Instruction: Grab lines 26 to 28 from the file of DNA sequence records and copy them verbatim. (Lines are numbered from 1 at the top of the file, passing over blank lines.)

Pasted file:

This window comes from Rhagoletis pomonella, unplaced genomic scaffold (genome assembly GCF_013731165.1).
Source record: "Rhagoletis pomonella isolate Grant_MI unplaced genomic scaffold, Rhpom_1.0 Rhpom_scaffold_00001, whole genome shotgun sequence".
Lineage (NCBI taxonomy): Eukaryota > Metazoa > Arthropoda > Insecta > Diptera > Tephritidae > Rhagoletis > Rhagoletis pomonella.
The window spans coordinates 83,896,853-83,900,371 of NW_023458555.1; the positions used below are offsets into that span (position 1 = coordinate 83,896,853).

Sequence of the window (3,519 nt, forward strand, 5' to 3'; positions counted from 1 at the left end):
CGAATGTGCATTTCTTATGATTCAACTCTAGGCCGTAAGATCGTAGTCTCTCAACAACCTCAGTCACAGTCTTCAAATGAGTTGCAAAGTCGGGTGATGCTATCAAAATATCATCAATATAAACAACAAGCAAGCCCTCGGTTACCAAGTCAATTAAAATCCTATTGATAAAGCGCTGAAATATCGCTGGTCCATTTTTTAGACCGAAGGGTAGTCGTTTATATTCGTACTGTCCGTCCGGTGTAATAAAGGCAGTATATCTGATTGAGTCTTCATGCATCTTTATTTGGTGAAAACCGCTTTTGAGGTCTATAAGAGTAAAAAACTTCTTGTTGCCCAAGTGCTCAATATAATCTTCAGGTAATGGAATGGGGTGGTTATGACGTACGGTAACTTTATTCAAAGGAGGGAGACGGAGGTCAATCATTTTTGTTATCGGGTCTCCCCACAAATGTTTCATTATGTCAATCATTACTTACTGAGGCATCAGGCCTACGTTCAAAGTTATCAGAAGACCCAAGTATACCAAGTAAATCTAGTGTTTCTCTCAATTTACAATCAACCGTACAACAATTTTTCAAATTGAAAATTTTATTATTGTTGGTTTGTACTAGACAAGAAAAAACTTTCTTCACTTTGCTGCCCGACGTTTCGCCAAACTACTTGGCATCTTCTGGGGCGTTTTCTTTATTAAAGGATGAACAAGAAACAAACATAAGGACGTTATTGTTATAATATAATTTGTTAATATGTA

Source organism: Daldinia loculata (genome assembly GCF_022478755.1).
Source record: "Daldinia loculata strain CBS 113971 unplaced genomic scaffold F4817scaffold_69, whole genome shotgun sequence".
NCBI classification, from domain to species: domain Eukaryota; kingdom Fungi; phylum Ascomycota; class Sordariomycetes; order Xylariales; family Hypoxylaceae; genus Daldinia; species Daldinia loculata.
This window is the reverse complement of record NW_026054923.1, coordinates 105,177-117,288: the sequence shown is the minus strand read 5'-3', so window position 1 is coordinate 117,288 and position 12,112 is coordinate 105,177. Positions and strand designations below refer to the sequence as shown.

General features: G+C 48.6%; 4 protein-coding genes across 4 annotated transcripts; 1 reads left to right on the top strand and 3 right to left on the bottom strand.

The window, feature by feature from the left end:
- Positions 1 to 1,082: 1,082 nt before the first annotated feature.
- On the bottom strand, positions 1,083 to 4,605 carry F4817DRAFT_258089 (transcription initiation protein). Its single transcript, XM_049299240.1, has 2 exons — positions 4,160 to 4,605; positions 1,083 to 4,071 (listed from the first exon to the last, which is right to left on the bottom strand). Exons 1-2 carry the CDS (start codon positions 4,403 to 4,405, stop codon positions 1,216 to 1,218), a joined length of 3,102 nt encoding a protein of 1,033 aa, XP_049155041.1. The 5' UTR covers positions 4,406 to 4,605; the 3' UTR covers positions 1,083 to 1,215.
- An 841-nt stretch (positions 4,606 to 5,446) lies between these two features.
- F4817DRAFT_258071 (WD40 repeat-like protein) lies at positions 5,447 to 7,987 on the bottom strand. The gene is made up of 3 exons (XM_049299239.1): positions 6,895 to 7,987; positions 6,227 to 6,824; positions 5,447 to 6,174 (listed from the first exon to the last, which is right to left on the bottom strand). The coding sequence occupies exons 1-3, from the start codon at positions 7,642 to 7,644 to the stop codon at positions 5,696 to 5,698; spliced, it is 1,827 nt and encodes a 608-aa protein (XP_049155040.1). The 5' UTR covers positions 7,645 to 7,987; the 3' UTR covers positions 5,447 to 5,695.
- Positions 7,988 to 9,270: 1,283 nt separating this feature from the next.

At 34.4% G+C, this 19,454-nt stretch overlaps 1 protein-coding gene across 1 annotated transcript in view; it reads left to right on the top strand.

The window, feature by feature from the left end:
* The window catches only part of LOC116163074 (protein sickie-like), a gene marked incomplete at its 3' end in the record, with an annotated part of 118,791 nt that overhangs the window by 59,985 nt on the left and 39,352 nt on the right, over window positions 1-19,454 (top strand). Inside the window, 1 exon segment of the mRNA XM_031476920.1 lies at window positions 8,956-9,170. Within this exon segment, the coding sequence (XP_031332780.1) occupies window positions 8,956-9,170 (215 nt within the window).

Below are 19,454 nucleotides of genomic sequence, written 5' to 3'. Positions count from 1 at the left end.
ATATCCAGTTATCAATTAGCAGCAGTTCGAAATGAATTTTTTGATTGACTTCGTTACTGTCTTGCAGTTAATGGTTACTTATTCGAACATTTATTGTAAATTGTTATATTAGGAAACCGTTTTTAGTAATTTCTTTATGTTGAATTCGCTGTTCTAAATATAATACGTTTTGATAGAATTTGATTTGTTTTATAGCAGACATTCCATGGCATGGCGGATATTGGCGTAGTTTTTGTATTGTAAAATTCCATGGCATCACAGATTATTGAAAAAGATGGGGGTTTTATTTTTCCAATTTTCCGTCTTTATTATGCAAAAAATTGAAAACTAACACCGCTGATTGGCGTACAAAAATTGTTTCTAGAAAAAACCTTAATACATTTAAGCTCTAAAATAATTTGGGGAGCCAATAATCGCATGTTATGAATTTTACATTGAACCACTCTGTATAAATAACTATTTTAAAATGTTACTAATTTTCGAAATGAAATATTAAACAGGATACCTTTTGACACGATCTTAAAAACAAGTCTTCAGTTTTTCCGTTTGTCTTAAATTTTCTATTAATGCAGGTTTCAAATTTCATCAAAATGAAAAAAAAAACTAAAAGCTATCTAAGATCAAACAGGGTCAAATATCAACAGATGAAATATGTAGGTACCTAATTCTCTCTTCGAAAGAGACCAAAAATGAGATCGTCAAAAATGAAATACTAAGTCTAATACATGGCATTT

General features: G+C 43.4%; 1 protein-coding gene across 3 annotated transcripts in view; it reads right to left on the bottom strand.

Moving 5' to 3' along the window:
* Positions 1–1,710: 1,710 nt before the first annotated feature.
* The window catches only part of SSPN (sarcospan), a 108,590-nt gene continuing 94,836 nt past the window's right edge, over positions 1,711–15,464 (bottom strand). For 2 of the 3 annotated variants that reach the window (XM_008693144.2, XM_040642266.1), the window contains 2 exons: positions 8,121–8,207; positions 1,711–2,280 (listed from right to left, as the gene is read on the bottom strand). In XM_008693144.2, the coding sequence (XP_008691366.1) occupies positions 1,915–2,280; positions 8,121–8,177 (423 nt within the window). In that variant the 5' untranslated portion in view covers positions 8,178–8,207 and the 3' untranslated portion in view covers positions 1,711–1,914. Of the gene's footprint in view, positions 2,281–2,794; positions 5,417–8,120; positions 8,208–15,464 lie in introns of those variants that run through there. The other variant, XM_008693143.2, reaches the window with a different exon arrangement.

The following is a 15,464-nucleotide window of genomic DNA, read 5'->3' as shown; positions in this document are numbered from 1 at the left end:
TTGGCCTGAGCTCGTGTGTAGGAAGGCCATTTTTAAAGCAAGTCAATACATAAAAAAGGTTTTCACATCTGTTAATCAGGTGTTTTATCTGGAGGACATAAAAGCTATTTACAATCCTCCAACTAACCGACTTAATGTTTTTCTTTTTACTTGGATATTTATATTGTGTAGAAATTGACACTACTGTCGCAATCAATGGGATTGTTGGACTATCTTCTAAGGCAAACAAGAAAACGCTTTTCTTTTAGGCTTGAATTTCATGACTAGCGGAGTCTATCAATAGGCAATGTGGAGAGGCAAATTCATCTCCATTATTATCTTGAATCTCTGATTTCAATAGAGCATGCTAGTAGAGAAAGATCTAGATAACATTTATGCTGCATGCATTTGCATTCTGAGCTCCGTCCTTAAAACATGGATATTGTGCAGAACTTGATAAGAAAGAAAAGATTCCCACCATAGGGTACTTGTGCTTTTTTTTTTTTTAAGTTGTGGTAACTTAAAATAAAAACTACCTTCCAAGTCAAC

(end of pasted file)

* The window catches only part of SSPN (sarcospan), a 108,590-nt gene continuing 94,836 nt past the window's right edge, over positions 1,711–15,464 (bottom strand). For 2 of the 3 annotated variants that reach the window (XM_008693144.2, XM_040642266.1), the window contains 2 exons: positions 8,121–8,207; positions 1,711–2,280 (listed from right to left, as the gene is read on the bottom strand). In XM_008693144.2, the coding sequence (XP_008691366.1) occupies positions 1,915–2,280; positions 8,121–8,177 (423 nt within the window). In that variant the 5' untranslated portion in view covers positions 8,178–8,207 and the 3' untranslated portion in view covers positions 1,711–1,914. Of the gene's footprint in view, positions 2,281–2,794; positions 5,417–8,120; positions 8,208–15,464 lie in introns of those variants that run through there. The other variant, XM_008693143.2, reaches the window with a different exon arrangement.

The following is a 15,464-nucleotide window of genomic DNA, read 5'->3' as shown; positions in this document are numbered from 1 at the left end:
TTGGCCTGAGCTCGTGTGTAGGAAGGCCATTTTTAAAGCAAGTCAATACATAAAAAAGGTTTTCACATCTGTTAATCAGGTGTTTTATCTGGAGGACATAAAAGCTATTTACAATCCTCCAACTAACCGACTTAATGTTTTTCTTTTTACTTGGATATTTATATTGTGTAGAAATTGACACTACTGTCGCAATCAATGGGATTGTTGGACTATCTTCTAAGGCAAACAAGAAAACGCTTTTCTTTTAGGCTTGAATTTCATGACTAGCGGAGTCTATCAATAGGCAATGTGGAGAGGCAAATTCATCTCCATTATTATCTTGAATCTCTGATTTCAATAGAGCATGCTAGTAGAGAAAGATCTAGATAACATTTATGCTGCATGCATTTGCATTCTGAGCTCCGTCCTTAAAACATGGATATTGTGCAGAACTTGATAAGAAAGAAAAGATTCCCACCATAGGGTACTTGTGCTTTTTTTTTTTTTAAGTTGTGGTAACTTAAAATAAAAACTACCTTCCAAGTCAAC